A £1m property has been sold for the full asking price in just seven hours – the time it took from instruction to exchange.
It was sold by Auction House London which received a phone call from the seller of the property in Mill Hill at 10am last Friday, and it was sold under auction conditions to one of two interested buyers by 4.30 that afternoon.
Auctioneer Andrew Binstock said: “When the owner first got in touch, he said that he wanted us to sell the property in three days – but our next scheduled auction was still several weeks away.
“Nevertheless, I suggested that as we had a huge database of buyers, as well as a large presence online, I thought we could help.
“As an auction lot, I would have suggested the right level to take it on at would have been in the region of £850,000-£900,000.
“But as it was not being treated as an auction instruction, there was no harm in taking the vendor’s valuation as our guide.”
Auction House London was given access to look around the property at 2pm. But rather than simply going along with just one of the auction team to view it, Binstock sought and achieved permission to promote it and conduct an impromptu block viewing for any potential buyers at the same time.
He then sent an urgent newsletter out to his registered buyers for north-west London, uploaded the details to the website and all relevant portals, and spent the next three hours drumming up interest.
A dozen potential buyers went to the property, along with an Auction House London member of staff.
Binstock explained: “My employee made it very clear to all those on site that best offers would be invited as soon as the viewing was over.
“Whilst for most of the parties there, the house was not quite right or priced a little beyond their own valuation, two of the viewers were seriously interested.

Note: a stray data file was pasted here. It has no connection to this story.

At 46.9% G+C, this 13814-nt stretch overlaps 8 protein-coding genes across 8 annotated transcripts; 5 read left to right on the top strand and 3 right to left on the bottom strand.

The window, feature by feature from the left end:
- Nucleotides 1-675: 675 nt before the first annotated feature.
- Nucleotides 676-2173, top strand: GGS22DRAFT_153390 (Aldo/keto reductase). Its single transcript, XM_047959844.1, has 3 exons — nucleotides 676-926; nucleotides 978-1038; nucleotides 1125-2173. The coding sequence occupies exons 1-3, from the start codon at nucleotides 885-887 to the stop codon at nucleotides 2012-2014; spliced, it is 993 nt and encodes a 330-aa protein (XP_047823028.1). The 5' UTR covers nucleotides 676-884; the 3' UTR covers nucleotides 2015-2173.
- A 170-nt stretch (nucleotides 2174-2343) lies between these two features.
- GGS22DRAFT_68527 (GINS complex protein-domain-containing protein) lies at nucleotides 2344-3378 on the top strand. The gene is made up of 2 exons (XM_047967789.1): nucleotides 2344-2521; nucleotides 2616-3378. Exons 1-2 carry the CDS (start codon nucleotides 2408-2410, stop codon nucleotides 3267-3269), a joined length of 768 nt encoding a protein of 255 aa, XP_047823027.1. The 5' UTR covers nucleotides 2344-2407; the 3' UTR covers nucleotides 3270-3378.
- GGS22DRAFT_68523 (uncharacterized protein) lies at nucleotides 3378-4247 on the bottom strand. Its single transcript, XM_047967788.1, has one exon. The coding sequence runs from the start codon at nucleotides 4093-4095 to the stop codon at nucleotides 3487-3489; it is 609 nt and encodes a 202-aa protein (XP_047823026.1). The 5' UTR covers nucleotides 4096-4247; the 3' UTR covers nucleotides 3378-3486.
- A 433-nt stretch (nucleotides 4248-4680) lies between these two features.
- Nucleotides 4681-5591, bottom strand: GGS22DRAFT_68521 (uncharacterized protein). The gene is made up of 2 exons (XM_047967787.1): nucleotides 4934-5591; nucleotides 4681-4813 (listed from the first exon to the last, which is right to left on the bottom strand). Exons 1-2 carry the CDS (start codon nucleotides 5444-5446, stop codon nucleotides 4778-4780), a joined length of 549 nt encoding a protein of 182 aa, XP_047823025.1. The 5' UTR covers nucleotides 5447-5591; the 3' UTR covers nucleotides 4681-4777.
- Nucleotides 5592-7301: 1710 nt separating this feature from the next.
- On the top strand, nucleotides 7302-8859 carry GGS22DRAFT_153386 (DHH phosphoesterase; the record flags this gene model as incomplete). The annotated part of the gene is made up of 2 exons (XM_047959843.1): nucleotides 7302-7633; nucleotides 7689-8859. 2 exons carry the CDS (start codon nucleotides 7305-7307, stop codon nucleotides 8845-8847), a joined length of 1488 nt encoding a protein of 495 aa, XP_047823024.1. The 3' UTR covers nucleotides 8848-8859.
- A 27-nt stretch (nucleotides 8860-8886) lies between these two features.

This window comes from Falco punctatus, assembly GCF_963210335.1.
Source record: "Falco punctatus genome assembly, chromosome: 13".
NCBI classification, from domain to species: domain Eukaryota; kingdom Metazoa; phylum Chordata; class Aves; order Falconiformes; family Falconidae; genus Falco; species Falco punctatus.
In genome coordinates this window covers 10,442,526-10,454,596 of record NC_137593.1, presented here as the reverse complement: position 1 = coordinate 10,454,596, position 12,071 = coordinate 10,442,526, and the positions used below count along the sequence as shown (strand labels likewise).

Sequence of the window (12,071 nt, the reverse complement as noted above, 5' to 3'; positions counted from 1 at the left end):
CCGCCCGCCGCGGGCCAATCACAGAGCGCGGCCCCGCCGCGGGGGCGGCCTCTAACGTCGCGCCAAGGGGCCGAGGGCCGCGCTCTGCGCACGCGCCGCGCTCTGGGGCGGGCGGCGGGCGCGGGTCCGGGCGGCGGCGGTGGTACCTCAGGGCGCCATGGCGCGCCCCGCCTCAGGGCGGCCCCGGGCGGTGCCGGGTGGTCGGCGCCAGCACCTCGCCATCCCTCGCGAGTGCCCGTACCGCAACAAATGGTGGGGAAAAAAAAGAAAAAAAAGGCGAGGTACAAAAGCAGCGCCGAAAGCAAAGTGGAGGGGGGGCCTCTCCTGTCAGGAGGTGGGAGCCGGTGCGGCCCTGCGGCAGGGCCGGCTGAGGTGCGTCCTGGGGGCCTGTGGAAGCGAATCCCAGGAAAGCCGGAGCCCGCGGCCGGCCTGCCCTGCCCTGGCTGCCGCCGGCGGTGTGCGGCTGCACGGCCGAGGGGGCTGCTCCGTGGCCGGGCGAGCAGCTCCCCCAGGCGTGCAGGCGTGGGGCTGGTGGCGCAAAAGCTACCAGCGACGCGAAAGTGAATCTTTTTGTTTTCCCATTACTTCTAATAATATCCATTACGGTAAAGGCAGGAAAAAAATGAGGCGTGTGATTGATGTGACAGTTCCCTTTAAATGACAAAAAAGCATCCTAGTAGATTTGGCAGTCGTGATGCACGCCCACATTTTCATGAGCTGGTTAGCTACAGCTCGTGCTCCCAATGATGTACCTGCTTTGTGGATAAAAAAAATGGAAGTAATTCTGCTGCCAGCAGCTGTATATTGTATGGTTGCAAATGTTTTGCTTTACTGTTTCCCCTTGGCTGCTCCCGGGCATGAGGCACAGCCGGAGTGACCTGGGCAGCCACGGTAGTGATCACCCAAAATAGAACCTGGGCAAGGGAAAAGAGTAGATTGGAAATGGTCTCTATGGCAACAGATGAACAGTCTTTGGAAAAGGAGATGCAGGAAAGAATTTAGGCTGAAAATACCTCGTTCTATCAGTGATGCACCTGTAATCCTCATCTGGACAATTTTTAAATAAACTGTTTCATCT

“After discreet discussions with both, one of them was willing to proceed at the full £1m asking price.”
The seller’s solicitor had prepared a legal pack during the previous couple of hours, which was forwarded to the buyer’s solicitor. The buyer then went along to the boardroom of Auction House London with their solicitor to hammer home the deal.
Binstock said: “By 4pm, questions from the buyer’s solicitor had been satisfactorily answered, and within half an hour the buyer was happy and ready to put down his deposit.”
Binstock added: “Not only had the vendor achieved a sale in seven hours, but he had exchanged at the same price that he had been told by local estate agents his house was worth. No discount was necessary.
“Of course, I am not saying that we could reproduce that kind of result every time we are asked, but it does show that property auctioneers are not just about yelling numbers at people in glamorous hotel ballrooms.
“We also have the ability to find buyers at very short notice and conduct quick, professional, legally-binding sales at the very best prices when required to do so.”
In answer to questions from EYE, Binstock said he did not know why such a quick sale was required, but thought it was probably related to a purchase.
Quick transactions are a flag for money laundering, but Binstock said all the usual checks were carried out within the seven hours.
Yesterday evening, a spokesperson for Auction House London emphasised: “Auctioneers don’t just shout out figures at auctions. They can also act proactively in generating successful sales, at asking price, in incredibly short periods of time.”